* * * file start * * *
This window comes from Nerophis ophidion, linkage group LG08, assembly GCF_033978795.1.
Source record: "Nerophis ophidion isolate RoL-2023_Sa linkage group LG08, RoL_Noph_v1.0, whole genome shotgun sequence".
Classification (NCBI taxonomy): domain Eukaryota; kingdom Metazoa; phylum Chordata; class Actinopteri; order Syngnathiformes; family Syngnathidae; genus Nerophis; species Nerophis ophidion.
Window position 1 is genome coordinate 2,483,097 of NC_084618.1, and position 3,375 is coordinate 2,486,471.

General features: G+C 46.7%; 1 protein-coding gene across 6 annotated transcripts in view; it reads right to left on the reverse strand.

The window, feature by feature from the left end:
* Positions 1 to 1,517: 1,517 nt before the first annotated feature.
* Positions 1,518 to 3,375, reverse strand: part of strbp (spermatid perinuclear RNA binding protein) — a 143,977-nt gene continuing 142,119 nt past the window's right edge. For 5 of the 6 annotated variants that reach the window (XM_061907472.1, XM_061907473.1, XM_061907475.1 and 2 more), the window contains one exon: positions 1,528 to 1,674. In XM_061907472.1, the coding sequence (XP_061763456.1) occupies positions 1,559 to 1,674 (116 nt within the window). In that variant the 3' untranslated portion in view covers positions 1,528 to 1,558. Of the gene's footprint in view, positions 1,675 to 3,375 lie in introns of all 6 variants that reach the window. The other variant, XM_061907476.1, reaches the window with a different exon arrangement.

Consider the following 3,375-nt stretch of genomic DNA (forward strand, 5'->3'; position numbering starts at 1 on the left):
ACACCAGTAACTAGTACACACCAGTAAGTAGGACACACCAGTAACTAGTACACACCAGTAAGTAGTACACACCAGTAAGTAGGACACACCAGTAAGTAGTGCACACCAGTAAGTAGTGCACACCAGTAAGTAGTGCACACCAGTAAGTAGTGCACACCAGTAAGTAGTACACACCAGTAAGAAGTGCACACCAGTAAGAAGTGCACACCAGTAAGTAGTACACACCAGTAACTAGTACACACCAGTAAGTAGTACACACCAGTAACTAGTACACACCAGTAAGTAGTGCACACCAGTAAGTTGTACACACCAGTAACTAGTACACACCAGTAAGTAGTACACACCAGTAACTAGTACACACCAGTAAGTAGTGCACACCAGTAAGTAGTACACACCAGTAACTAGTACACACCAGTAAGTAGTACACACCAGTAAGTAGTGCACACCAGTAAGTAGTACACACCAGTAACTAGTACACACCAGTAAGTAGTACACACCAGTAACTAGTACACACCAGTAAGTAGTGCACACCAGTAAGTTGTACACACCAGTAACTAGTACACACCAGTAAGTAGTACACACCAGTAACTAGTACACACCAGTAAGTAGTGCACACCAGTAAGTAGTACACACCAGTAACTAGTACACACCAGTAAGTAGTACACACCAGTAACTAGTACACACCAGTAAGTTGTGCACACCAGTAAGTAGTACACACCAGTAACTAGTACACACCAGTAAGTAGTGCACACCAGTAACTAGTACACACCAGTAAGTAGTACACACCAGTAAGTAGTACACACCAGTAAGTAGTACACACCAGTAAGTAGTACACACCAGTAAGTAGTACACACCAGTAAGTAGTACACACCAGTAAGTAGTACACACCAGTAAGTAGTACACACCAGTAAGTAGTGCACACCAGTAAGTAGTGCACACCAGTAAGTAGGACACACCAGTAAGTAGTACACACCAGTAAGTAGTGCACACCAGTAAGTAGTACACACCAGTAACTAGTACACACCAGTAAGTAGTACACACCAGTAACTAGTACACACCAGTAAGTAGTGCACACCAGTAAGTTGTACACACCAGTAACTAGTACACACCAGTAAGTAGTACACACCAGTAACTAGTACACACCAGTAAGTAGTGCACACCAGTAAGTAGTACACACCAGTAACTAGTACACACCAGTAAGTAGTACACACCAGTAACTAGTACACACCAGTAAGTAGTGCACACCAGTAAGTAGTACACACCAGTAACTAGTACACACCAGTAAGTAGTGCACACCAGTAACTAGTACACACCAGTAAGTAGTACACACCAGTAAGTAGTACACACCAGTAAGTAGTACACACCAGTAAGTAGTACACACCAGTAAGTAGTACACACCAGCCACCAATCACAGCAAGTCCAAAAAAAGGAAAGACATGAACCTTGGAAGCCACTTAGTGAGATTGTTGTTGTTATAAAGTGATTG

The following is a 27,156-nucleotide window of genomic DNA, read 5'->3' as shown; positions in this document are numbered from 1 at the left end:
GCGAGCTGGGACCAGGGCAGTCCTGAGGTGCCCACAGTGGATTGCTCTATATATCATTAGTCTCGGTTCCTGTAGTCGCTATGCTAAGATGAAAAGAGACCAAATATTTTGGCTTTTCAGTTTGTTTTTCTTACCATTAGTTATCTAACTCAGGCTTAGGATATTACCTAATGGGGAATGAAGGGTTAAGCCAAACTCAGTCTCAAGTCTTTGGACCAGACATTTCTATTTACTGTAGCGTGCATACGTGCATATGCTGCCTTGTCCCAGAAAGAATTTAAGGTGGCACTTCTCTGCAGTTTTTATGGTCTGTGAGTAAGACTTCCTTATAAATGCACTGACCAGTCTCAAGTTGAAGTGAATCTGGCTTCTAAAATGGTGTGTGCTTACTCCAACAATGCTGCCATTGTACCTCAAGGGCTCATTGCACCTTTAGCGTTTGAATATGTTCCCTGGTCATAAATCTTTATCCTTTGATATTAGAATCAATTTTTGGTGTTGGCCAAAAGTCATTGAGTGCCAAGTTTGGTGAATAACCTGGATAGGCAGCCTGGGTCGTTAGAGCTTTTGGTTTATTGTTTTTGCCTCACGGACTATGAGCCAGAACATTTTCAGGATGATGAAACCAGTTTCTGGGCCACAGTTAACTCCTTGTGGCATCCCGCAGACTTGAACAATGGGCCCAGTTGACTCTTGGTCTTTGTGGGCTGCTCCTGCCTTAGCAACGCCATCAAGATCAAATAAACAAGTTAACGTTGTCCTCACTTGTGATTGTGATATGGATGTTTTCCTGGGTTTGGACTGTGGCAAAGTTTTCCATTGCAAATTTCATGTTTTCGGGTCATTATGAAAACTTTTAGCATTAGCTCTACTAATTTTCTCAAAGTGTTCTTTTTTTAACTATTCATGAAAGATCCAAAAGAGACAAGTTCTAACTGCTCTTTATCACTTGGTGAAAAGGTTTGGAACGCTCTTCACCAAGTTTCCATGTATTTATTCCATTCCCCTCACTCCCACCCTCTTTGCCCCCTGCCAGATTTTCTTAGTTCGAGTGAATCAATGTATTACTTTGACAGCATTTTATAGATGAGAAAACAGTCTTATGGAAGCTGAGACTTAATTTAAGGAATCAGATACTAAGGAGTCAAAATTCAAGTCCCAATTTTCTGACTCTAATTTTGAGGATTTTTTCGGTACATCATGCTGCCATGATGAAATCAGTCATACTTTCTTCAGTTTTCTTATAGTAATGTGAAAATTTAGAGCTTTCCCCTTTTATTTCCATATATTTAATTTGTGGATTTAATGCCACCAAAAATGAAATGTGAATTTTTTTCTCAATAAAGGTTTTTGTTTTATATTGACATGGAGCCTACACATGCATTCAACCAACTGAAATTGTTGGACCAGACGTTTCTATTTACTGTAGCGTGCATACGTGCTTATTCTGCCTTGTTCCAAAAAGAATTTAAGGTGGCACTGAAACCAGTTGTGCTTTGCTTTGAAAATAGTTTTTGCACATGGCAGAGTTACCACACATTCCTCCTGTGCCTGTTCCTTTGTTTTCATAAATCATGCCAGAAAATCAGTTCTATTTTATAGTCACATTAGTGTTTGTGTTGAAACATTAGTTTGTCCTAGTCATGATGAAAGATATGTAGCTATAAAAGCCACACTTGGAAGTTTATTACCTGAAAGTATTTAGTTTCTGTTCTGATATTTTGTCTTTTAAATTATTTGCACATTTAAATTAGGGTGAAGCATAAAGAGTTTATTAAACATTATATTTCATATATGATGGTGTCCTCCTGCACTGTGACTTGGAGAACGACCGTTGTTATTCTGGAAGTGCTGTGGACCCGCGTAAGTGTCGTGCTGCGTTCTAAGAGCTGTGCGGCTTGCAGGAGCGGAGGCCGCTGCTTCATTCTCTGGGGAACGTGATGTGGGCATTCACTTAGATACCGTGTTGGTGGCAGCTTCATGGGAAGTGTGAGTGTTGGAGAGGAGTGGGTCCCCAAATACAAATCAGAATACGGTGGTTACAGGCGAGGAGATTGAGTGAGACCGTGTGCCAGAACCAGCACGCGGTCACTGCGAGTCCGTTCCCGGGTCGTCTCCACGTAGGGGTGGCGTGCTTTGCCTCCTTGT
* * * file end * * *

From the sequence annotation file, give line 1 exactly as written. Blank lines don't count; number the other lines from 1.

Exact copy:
This window comes from Nerophis ophidion, linkage group LG08, assembly GCF_033978795.1.